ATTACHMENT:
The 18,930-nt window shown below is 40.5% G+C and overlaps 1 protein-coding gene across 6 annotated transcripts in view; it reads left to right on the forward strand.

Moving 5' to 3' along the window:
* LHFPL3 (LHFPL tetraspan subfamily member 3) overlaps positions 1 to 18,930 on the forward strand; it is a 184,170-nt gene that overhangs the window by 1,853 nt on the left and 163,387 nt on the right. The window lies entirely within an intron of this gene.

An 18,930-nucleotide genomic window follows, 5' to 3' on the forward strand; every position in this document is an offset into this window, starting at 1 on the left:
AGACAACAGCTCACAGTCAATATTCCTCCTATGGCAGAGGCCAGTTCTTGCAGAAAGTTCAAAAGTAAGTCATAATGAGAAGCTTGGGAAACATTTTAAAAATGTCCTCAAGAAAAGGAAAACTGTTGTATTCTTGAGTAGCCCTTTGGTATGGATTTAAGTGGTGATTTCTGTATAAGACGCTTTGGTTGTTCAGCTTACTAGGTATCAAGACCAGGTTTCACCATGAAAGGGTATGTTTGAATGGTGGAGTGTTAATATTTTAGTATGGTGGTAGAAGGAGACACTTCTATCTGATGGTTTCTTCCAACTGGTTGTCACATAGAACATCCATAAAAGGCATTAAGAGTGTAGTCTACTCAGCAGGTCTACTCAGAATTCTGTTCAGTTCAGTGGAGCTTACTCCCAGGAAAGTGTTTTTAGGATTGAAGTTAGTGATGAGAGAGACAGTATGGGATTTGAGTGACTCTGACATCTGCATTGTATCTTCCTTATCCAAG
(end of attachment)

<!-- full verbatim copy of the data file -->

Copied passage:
The 18,930-nt window shown below is 40.5% G+C and overlaps 1 protein-coding gene across 6 annotated transcripts in view; it reads left to right on the forward strand.

Moving 5' to 3' along the window:
* LHFPL3 (LHFPL tetraspan subfamily member 3) overlaps positions 1 to 18,930 on the forward strand; it is a 184,170-nt gene that overhangs the window by 1,853 nt on the left and 163,387 nt on the right. The window lies entirely within an intron of this gene.

An 18,930-nucleotide genomic window follows, 5' to 3' on the forward strand; every position in this document is an offset into this window, starting at 1 on the left:
AGACAACAGCTCACAGTCAATATTCCTCCTATGGCAGAGGCCAGTTCTTGCAGAAAGTTCAAAAGTAAGTCATAATGAGAAGCTTGGGAAACATTTTAAAAATGTCCTCAAGAAAAGGAAAACTGTTGTATTCTTGAGTAGCCCTTTGGTATGGATTTAAGTGGTGATTTCTGTATAAGACGCTTTGGTTGTTCAGCTTACTAGGTATCAAGACCAGGTTTCACCATGAAAGGGTATGTTTGAATGGTGGAGTGTTAATATTTTAGTATGGTGGTAGAAGGAGACACTTCTATCTGATGGTTTCTTCCAACTGGTTGTCACATAGAACATCCATAAAAGGCATTAAGAGTGTAGTCTACTCAGCAGGTCTACTCAGAATTCTGTTCAGTTCAGTGGAGCTTACTCCCAGGAAAGTGTTTTTAGGATTGAAGTTAGTGATGAGAGAGACAGTATGGGATTTGAGTGACTCTGACATCTGCATTGTATCTTCCTTATCCAAG